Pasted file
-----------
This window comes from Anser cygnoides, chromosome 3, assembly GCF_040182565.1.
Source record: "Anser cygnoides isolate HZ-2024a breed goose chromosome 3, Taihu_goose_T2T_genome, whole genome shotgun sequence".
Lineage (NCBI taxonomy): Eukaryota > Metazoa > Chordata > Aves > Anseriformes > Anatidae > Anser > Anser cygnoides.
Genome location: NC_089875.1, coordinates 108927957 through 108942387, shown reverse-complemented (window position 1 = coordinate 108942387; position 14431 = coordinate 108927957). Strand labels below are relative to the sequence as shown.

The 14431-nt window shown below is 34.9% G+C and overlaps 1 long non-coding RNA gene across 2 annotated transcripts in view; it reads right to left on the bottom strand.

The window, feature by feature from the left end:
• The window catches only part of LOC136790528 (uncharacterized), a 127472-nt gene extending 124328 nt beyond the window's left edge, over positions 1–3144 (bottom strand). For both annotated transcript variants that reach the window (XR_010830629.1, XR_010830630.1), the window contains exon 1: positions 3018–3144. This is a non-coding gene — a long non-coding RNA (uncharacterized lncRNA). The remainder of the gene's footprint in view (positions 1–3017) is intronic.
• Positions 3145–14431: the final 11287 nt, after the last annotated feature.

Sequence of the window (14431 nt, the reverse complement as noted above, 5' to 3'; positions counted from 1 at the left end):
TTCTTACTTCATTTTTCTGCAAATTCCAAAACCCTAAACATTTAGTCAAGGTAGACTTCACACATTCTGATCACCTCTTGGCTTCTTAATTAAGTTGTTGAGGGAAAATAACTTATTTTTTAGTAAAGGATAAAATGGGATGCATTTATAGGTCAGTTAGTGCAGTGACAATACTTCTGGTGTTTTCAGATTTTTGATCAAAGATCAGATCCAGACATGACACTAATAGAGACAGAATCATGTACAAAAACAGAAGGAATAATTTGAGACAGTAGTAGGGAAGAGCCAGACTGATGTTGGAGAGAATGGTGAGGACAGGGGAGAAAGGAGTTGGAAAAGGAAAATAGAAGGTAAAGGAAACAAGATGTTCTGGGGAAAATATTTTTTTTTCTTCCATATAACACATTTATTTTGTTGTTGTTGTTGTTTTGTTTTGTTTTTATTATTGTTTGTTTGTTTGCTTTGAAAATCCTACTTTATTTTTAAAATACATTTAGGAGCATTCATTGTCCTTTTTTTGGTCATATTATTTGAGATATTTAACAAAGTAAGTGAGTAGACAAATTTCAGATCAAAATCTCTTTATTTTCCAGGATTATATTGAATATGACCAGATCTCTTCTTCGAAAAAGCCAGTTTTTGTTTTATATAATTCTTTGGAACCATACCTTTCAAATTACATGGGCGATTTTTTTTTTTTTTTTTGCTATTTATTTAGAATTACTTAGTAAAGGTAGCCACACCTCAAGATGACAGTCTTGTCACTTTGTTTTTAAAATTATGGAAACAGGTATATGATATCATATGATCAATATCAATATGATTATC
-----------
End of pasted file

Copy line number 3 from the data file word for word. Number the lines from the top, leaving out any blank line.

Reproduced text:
Lineage (NCBI taxonomy): Eukaryota > Metazoa > Chordata > Aves > Anseriformes > Anatidae > Anser > Anser cygnoides.